Traditionally, distinguished persons of achievement constituted the candidate pool for political office. Now we must add celebrities. In the twentieth century, the hero, who in centuries past distinguished himself with noteworthy achievements, was replaced by the celebrity, who is distinguished solely by his image.20 Something changed in American political life ever since the Nixon-Kennedy televised debates. Some say Nixon lost the presidential election to Kennedy because he was not telegenic enough. Quite possibly, that is why Abraham Lincoln could not be elected president were he running today.
While our political landscape is in flux, Christianity seems to be experiencing a type of remodeling, especially within its own sanctuaries. Generation Xers are hungering for a new style of worship that bares a closer resemblance to MTV than to their parents’ old-time religion. In an opening address at the 1999 Southern Baptist Convention, Paige Patterson urged his audience to be careful of “twelve-minute sermonettes generated by the ‘felt needs’ of an assembled cast of postmodern listeners augmented by drama and multiple repetitions of touchy-touchy, feely-feely music.”21
The president of the nation’s largest Protestant denomination was alluding to a new style of worship, where congregants “come as they are,” whether it be in jeans, shorts, or T-shirts. (One church in Virginia Beach had to alter this policy when soon after a waterfront sign was erected, visitors started showing up in their bathing suits.) Drama, dance, video clips, rock ‘n’ roll, TV talk show formats, and eating in the services are just some of the elements of the growing “worship renewal movement” where people attend church much in the same manner as they watch Who Wants to Be a Millionaire? A critical examination would indicate that the movement is a by-product of a culture that has been weaned on television.
Culture critic Neil Postman begins his book, Amusing Ourselves to Death, by contrasting two fictional antiutopias — George Orwell’s 1984 and Aldous Huxley’s Brave New World. Orwell feared that we would be overcome by a tyranny that would take away our freedoms — Big Brother looking over our shoulder. Huxley feared that we would be ruined by what we came to love. In 1984 books are banned. In Brave New World no one wants to read a book. In one novel, Big Brother suffocates civilization with a forceful hand. In the other novel, civilization comes to adore its technologies so much that it loses the capacity to think, preferring rather to be entertained. Postman says that when we become “distracted by trivia, when cultural life is redefined as a perpetual round of entertainments, when serious public conversation becomes a form of babytalk, when, in short, a people become an audience and their public business a vaudeville act, then a nation finds itself at risk; culture-death is a clear possibility.”22
Here we are now, hitchhiking on the information highway. The computer has ushered us into the information age. In a decade or two the television and the computer will probably merge into one technology. It is highly likely that “text” will be deemphasized in whatever form electronic media take in the future. This is altogether frightening; for if it was a logos-centered culture that helped produce our Protestant heritage, as well as American democracy, what will be the birth child of the continuing devaluation of the written word? An image-soaked culture thwarts Jefferson’s notion of an informed populace.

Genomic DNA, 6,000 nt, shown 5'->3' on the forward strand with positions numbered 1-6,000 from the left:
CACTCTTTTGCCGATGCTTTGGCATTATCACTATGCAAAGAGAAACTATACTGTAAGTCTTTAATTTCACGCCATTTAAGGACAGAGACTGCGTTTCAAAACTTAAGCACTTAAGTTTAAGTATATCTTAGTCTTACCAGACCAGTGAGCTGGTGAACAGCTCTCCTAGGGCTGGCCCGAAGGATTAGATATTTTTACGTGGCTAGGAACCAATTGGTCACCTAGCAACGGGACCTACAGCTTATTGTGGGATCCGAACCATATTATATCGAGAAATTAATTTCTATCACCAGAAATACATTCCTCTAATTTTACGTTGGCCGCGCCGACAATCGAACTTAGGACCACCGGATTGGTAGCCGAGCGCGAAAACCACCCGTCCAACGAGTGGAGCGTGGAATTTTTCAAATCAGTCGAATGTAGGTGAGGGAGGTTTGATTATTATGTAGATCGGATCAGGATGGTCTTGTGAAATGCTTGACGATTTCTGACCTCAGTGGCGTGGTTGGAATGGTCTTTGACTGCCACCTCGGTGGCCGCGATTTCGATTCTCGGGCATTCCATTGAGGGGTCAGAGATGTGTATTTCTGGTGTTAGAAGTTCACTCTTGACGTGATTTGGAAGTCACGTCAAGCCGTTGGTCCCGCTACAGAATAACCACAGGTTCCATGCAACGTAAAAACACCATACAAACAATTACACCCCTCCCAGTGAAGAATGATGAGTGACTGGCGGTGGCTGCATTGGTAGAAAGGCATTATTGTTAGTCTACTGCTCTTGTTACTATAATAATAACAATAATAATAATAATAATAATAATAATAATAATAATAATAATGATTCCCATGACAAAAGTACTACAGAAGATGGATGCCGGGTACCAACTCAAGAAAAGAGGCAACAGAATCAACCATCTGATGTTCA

There now seems to be enough consensus to acknowledge that the emergence of postmodernism is actually the by-product of two tandem occurrences: the rapid rise of the image and the obvious consequences of moral relativism. Postmodernism is a turning from rationality, and at the same time, an embracing of spectacle. In accordance to this thought, we are all in danger of becoming pagans. Not just pagans, but mindless and defenseless pagans who would prefer to have someone tell us how to think and act.
We should not forget that pagan leaders from Ramses II to Nebuchadnezzar to Antiochus IV to Augustus used the Image to bind their populaces. Pagan idolatry has always been a type of “fascism of the eye.” 23 The dominance of the Image over the Word was a basic tenet of fascist theory in Hitler’s day. 24 The possibility of tyranny exists for us because we have lost the rhetorical and mental defenses to arm ourselves against demagoguery. Our children are not being equipped to spot counterfeit leaders wh9o would lead us astray with an overabundance of pathos.
Ignoring history’s warnings of technology’s tendency to change us, we have blindly boarded a glitzy train with a one-way ticket to digit city. Like Pinocchio, we are being hoodwinked into making a journey to Pleasure Island, and we will, in all likelihood, share the same fate of those laughing donkeys.
Arthur W. Hunt III holds a Ph.D. in Communication and is a Christian school educator. He is currently working on a book entitled, The Vanishing Word: The Triumph of Idolatry in Our Age.
1 Leonard Mosley, Disney’s World (Chelsea, MI: Scarborough House, 1990), 290.
2 Dennis McCafferty, “New Frontiers: Changing the Way We Play,” USA WEEKEND, 28-30 May 1999, 4.
3 Lewis Mumford, Technics and Civilization (New York: Harcourt, Brace and World, 1934), 85.
4 John Costello, The Pacific War (New York: Rawson, Wade, 1981), 581.
5 Ibid., 582.
6 Peter Wyden, Day One: Before Hiroshima and After (New York: Simon and Schuster, 1984), 135.
7 Roger Burlingame, Henry Ford: A Great Life in Brief (New York: Knopf, 1966), 3.
8 Robert S. Lynd and Helen Merrell Lynd, Middletown: A Study in American Culture (New York: Harcourt, Brace and World, 1929), 7.
9 James Lincoln Collier, The Rise of Selfishness in America (New York: Oxford University Press, 1991), 151.
10 Lynd and Lynd, 258.
11 David Gelernter, 1939: The Lost World of the Fair (New York: The Free Press, 1995), 36-37.
12 Ibid., 167-68.
13 Quoted in ibid., 167.
14 Quoted in ibid., 354.
15 Karl Zinsmeister, “Wasteland: How Today’s Trash Television Harms America,” The American Enterprise, March–April 1999, 30.
16 “Adult Literacy in America,” National Center for Educational Statistics, U.S. Department of Education, 1993.
17 This is the definition for literacy used in ibid.
18 George Barna, Virtual America (Ventura, CA: Regal Books, 1994), 34.
19 Ibid., 34-35.
20 See Daniel Boorstin, “From Hero to Celebrity: The Human Pseudo-Event,” in The Image (New York: Harper and Row, Colophon Books, 1961), 45-76.
21 Julia Lieblich for the Associated Press, “Southern Baptists Urged to Avoid New Methods of Worship,” The
Clarksville (Tennessee) Leaf-Chronicle, 16 June 1999, B3.
22 Neil Postman, Amusing Ourselves to Death: Public Discourse in the Age of Show Business (New York:
Penguin, 1985), 155-56.
23 Camille Pagila, Sexual Personae: Art and Decadence from Nefertiti to Emily Dickinson (New Haven, CT:
Yale University Press, 1990), 139.
24 Gene E. Veith, Jr., Modern Fascism: Liquidating the Judeo-Christian Worldview (St. Louis, MO:
Concordia Publishing House, 1993), 146.